Phnom Penh, the capital city of Cambodia is only 360 square kilometers. Tourists won’t have a difficult time checking out different tourist destinations and national landmarks. One of the most important spots to see when in Phnom Penh is the Independence Memorial (or Monument), also referred to as the Jewel of Phnom Penh, or by its Khmer name, Vimean Ekareach. The monument is a proud witness of the Cambodian people’s faith and love for country.
Vimean Ekareach is a lotus-shaped stupa that seems to have been taken directly from Angkor Wat and other ancient Khmer sites. Stupas are found in all countries that follow Buddhism since they are mound-like structures specifically constructed to contain Buddhist relics and a place of worship for Buddhists. This stupa in Phnom Penh, though, is very clearly of Khmer style in its architecture and carvings. It was designed by Vann Molyvann, a significant figure in the Cambodia architectural circle during the Sangkum Reastr Regime (1955-1970). He was commissioned by the prince to construct the monument and other city structures, which later gave rise to the New Khmer Architecture style.
Found at the intersection of Norodom Boulevard and Sihanouk Boulevard, the memorial was built in 1958 and inaugurated on November 9, 1962, primarily to celebrate the country’s independence from France in 1953. Cambodia was under the control of the French for almost a century beginning in 1863.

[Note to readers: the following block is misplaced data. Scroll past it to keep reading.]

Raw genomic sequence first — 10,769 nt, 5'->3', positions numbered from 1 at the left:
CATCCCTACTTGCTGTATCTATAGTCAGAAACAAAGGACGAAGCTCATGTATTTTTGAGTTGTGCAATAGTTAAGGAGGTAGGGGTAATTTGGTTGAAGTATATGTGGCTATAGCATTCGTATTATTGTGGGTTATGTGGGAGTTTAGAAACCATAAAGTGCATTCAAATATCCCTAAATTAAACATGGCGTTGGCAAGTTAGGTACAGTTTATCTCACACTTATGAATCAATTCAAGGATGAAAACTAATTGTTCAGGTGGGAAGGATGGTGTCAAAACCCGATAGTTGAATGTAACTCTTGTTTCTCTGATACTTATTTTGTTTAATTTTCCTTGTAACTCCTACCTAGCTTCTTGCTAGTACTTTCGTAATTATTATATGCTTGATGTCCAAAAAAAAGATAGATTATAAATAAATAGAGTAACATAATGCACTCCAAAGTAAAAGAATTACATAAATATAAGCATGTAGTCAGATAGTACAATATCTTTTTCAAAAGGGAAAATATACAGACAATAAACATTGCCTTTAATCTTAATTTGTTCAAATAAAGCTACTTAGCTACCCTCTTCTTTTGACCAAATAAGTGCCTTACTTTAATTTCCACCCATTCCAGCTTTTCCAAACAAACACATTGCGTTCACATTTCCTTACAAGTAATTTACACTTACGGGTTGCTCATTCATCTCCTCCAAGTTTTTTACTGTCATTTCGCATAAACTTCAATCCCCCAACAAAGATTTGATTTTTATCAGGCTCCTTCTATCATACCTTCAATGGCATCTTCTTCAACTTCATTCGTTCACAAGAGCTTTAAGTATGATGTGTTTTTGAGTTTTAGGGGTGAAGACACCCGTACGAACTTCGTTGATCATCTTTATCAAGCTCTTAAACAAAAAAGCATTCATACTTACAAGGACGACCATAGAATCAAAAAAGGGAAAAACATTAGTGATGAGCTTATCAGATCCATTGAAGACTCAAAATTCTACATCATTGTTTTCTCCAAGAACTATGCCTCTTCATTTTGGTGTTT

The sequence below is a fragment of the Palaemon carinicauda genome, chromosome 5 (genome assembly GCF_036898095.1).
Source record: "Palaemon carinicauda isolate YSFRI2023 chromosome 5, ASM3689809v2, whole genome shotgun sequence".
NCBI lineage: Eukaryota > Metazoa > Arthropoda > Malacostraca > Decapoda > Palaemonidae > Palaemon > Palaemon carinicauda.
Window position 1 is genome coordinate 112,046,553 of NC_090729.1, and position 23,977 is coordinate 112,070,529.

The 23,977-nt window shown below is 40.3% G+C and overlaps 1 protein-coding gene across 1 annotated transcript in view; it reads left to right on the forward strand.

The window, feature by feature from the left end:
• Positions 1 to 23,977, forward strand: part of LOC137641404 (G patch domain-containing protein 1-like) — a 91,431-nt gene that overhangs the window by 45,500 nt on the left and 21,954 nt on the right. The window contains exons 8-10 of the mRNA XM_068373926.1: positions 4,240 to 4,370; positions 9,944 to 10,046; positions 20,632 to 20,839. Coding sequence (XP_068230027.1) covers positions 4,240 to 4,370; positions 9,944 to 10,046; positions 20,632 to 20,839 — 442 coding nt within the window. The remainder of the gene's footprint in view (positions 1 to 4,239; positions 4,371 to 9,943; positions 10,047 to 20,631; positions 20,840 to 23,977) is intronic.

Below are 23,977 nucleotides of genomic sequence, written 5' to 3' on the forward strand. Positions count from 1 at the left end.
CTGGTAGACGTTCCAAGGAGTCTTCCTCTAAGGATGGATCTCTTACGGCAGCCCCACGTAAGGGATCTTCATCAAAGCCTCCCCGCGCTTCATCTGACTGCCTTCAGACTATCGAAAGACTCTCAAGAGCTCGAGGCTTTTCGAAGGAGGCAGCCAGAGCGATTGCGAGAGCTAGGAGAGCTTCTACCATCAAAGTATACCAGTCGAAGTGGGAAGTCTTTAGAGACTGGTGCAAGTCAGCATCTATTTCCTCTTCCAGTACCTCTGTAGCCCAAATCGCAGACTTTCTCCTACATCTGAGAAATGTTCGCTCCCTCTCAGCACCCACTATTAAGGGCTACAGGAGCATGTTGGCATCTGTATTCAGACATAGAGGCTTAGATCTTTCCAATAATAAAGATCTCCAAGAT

Today, all national celebrations are held by the Independence Memorial. This national landmark is clearly the center of all important Phnom Penh activities. The most common yearly celebrations are Independence Day and Constitution Day. On such occasions, a high-ranking official typically lights a ceremonial flame on the pedestal that is surrounded by floral tributes lining the stairs. The monument grounds get crowded during such celebrations, but the area is never without local and foreign tourists all year round, since there is a wide open park at the monument site. Sometimes, it is prohibited to come near the monument. The memorial also serves to honor Cambodia’s soldiers who fought for their country through the years and in several wars. This is why the structure is also sometimes referred to as Victory Monument.
The Khmer-style stupa is a magnificent piece of eye-candy for photographers. In fact, some photo enthusiasts come to the capital city just to get a few snaps of the reddish-brown colored monument. At nights, floodlights of red, blue and white – colors of the Cambodian flag – beam on the monument, creating a dramatic site.
Phnom Penh has seen so much in the past, Wars and struggles mar the history of Cambodia and the atrocities experienced by the city and the Khmer people still echo not only in history books but in the minds and heart of survivors as well. The capital city was a silent witness to the royal wars in the 1500’s to the 1800’s and the coming of western colonialists in the 19th Century. In the 1920s, the city was referred to as the Pearl of Asia, and yet it again witnessed the ugly face of war in the 1970’s during the Vietnam War and when the Khmer Rouge army came to power on April 17, 1975.
With so much sadness in its history, Phnom Penh is kicking away its past by building modern industries and instituting development. As the city moves towards modern development and away from its gory past, the Independence Memorial proudly stands not for the violence of the past but the glory and honor that keeps the Phnom Penh an important city in Southeast Asia today.